New Delhi, May 7 : A wide swath of the millennia-old Indian civilization came alive through a cluster of artefacts of astonishing brilliance as the National Museum opened a nearly two-month transcontinental exhibition that takes the viewers on an intriguing and exhilarating trip of the countrys spectacular past and its links with the outside world since antiquity.
"India and The World: A History in Nine Stories", the first of its kind event in India, marks an unprecedented collaboration in museum exhibition with the British Museum, London; National Museum, New Delhi; Chhatrapati Shivaji Maharaj Vastu Sanghahalaya (CSMVS), Mumbai; and some 20 private collections pooling in their resources for the phenomenal show.
A unique line-up of around 200 ancient and modern exhibits which offer a chronological and thematic depiction of the evolution of India with multiple expressions of art and artefacts, stories and aesthetics was unveiled by IGNCA President Ram Bahadur Rai.
Some of the eye-popping objects on display include the oldest known hand-axe in the world (1.7-1.07 million years) from Attirampakkam, Tamil Nadu; a replica of the Dancing Girl of Mohenjodaro (2500 BC); a gold-horned Harappan humped bull (1800 BC); a Mughal miniature-inspired work by Rembrandt; an Ashokan Edict (250 BC); and an imprint of the Constitution of India having more than 50 paintings supervised by the renowned artist Nandalal Bose.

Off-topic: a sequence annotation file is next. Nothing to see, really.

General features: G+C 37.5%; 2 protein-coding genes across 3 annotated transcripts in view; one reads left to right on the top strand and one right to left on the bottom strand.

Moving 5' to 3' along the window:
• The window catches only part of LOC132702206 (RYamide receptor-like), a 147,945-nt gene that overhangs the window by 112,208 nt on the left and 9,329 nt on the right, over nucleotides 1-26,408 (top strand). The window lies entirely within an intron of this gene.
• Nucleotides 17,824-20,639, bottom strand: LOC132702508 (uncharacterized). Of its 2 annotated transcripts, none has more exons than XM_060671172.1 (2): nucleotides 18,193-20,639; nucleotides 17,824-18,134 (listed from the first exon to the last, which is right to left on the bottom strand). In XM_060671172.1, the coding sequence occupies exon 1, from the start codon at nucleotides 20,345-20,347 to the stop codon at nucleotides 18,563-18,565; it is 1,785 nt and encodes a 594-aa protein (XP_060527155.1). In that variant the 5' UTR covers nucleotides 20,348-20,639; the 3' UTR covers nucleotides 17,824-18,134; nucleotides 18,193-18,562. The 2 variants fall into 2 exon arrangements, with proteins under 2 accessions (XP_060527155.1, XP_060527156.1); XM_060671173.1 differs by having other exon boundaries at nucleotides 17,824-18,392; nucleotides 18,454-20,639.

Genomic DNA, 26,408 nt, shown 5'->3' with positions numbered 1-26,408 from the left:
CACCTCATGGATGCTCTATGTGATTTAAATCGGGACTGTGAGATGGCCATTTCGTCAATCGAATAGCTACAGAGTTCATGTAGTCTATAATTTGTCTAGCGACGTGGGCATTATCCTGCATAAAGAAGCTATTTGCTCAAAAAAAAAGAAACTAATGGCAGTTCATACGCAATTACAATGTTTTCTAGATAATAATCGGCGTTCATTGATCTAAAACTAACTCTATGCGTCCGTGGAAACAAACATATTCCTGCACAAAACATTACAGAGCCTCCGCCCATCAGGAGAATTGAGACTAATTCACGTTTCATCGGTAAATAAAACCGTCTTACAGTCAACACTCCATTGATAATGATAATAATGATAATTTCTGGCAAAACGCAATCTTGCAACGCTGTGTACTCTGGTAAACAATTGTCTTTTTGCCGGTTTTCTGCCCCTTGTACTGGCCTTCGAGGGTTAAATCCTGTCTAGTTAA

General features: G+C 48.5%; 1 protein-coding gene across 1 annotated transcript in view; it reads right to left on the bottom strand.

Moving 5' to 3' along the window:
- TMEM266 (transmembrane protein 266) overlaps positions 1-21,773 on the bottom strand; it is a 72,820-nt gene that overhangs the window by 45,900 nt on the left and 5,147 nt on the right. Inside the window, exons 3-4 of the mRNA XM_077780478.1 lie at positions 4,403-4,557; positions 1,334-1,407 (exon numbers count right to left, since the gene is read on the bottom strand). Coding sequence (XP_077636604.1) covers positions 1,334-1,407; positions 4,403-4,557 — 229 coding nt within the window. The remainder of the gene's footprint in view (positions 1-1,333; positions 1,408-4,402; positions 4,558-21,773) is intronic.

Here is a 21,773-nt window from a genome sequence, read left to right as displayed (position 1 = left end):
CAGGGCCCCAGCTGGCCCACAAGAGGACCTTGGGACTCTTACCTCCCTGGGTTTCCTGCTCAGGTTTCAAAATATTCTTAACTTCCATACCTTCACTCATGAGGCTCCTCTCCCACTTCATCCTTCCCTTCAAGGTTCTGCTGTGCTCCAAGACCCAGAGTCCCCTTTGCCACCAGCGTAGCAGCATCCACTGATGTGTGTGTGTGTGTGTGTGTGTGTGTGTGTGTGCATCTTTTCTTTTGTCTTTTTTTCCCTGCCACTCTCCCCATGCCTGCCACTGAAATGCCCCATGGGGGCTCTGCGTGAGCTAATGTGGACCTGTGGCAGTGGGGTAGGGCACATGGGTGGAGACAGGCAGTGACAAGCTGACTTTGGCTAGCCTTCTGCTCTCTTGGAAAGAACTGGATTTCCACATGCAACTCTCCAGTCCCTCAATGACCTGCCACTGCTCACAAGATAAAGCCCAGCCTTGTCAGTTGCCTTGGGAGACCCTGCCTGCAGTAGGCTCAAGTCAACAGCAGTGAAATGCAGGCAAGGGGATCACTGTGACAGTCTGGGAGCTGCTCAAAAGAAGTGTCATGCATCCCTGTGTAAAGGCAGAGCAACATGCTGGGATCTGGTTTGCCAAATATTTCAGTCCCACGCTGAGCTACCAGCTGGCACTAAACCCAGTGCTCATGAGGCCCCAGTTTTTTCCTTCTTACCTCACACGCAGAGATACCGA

Rai described the exhibition as a "journey through history", taking Indians to "moments in history that are a matter of pride for us".
"This is also a celebration of cultural exchanges and a moment to remember that our civilization has existed for millions of years and what it has given to the world in terms of culture, science and spirituality," he said.
The 7-week epical exhibition at the museum, which comes after a successful showing in Mumbai, commemorates 70 years of Indian independence and a year of major cultural exchange between India and the UK.
By offering 124 objects, the British Museum has become the biggest lender for the show and some of these exhibits have never been shown in India earlier.
Hartwig Fischer, Director, British Museum said India and the World represented a new approach and new model of museum exhibition that sets one culture in a global context of shared histories and common ground, looking at similarities and differences and combing the strength of their collections and expertise.
"This is a history you will not find in textbooks and schools, in that provides a better understanding of how one culture has been in communication and exchange with another.
It marks a new dimension and new stage in cooperation between global museums," he said.
Conceived over a period of two years of intense planning and curatorial brainstorming, "India and the World" has been jointly curated by a team in the UK and India with Jeremy David Hill from the British Museum and Naman P.
Ahuja of Jawaharlal Nehru University, Delhi as the co-curators.